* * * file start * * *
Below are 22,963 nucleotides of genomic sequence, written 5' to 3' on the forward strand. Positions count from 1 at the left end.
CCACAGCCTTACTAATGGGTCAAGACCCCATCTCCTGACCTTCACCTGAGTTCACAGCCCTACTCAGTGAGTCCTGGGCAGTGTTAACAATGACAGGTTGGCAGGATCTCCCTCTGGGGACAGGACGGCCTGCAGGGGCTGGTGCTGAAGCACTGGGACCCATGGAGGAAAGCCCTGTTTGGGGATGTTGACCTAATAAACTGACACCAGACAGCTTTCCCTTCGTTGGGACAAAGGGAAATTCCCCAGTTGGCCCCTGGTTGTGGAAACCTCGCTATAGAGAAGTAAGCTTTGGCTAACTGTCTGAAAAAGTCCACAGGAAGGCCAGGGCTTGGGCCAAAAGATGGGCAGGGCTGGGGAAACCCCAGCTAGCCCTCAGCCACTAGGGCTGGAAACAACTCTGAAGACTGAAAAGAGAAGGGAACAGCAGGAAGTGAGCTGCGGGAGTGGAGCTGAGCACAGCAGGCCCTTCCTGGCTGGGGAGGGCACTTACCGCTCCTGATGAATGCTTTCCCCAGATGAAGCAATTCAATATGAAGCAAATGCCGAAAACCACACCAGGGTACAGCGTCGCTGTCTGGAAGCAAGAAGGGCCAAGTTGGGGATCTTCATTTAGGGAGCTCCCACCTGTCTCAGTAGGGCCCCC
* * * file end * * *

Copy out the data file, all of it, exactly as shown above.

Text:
Below are 22,963 nucleotides of genomic sequence, written 5' to 3' on the forward strand. Positions count from 1 at the left end.
CCACAGCCTTACTAATGGGTCAAGACCCCATCTCCTGACCTTCACCTGAGTTCACAGCCCTACTCAGTGAGTCCTGGGCAGTGTTAACAATGACAGGTTGGCAGGATCTCCCTCTGGGGACAGGACGGCCTGCAGGGGCTGGTGCTGAAGCACTGGGACCCATGGAGGAAAGCCCTGTTTGGGGATGTTGACCTAATAAACTGACACCAGACAGCTTTCCCTTCGTTGGGACAAAGGGAAATTCCCCAGTTGGCCCCTGGTTGTGGAAACCTCGCTATAGAGAAGTAAGCTTTGGCTAACTGTCTGAAAAAGTCCACAGGAAGGCCAGGGCTTGGGCCAAAAGATGGGCAGGGCTGGGGAAACCCCAGCTAGCCCTCAGCCACTAGGGCTGGAAACAACTCTGAAGACTGAAAAGAGAAGGGAACAGCAGGAAGTGAGCTGCGGGAGTGGAGCTGAGCACAGCAGGCCCTTCCTGGCTGGGGAGGGCACTTACCGCTCCTGATGAATGCTTTCCCCAGATGAAGCAATTCAATATGAAGCAAATGCCGAAAACCACACCAGGGTACAGCGTCGCTGTCTGGAAGCAAGAAGGGCCAAGTTGGGGATCTTCATTTAGGGAGCTCCCACCTGTCTCAGTAGGGCCCCC